Choosing the right LLM

Choosing the right model for your specific use case may prove to be a very complex endeavor. The list of LLMs has grown significantly over the last few months and it just keeps getting bigger. Choosing the right model is not only about the quality of the results, other criteria need to be taken into account if the final solution would prove to make business sense: inference cost, latency/performance of the model, hosting infrastructure, training data, data privacy, and licensing, are just examples of criteria that need to be considered when choosing what the right model.

Hyperscalers may be a good place to start, you’ll only be dealing with a curated set of models, and broadly speaking the heavy lifting of matching them to specific tasks has already been taken care of, and you’ll have something up and running quicker. Major cloud vendors such as Azure, AWS, and GCP already abstract the complexity of provisioning and running models and generally already provide capabilities to deal with sensitive data.

Transformer Architectures

By now it is widely known that the proposed Transformer Architecture (from the paper Attention is All You Need published in 2017) motivated the rise of Generative AI. Since 2017, transformers have evolved, and understanding the different flavors is the cornerstone to better match models to the proper tasks they perform.

Essentially, there are 3 types of transformer architectures:

  1. Encoder-only (Auto-Encoding): Used for tasks where the input needs to be understood, such as sentiment analysis, named entity recognition, and word classification. BERT is an example of an encoder-only transformer.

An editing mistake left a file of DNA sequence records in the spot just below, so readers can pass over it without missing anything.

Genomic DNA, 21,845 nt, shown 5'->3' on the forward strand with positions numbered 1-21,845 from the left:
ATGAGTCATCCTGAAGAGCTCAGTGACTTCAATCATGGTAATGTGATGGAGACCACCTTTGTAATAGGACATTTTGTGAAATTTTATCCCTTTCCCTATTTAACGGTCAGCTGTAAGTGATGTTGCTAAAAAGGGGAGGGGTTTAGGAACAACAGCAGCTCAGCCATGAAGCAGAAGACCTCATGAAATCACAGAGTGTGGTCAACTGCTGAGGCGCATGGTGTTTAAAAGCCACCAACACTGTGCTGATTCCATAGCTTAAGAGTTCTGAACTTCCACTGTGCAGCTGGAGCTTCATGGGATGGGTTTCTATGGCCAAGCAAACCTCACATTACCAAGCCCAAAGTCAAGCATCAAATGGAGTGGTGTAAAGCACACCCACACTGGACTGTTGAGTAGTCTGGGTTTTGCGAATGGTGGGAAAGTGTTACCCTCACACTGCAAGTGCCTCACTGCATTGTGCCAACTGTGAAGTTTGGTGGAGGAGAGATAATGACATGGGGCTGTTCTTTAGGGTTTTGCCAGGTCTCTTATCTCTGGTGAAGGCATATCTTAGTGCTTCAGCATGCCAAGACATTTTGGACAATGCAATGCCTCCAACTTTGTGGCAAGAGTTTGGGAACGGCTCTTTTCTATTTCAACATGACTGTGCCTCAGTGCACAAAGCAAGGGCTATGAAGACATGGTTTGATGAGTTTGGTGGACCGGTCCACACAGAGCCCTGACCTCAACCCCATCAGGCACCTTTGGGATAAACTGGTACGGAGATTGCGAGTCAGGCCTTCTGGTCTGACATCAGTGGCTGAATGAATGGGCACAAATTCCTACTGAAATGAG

2. Decoder-only (Auto-Regressive): Used for text generation use cases, such as story-writing. The GPT family of models (GPT-1, GPT-2, GPT-3), BLOOM, and LLaMa are examples of a decoder-only transformer.
  3. Encoder-decoder (Sequence-to-Sequence): Used for tasks where text has to be generated from the input, such as summarization, question answering, and translation. FLAN-T5 and BART are examples of the encoder-decoder architecture.

As a rule of thumb, the transformer architecture provides an important hint on which use cases the resulting model is better suited for. Auto-regressive models perform well on conversational AI tasks, question answering, and text summarization, while auto-encoders excel at “understanding” and structuring language as in sentiment analysis tasks. 

Model Types

There are three main model types to choose from:

  1. Base Models: They represent the base output of the pre-training stage of LLMs, which happens when the model is trained using unsupervised learning on massive amounts of data and their function is tied to what transformers do best: predicting the next word in the sequence for a given context.
  2. Instruction-Tuned Models: A second stage during the training process includes fine-tuning the model to perform better at specific tasks. Pre-trained (or based models) are generally fine-tuned with input-output pairs of data that include instructions and attempts to follow those instructions.
  3. RL-Tuned Models: A third stage often employed to refine the model further is Reinforcement Learning, with the aim of making the model better at being helpful, honest, and harmless.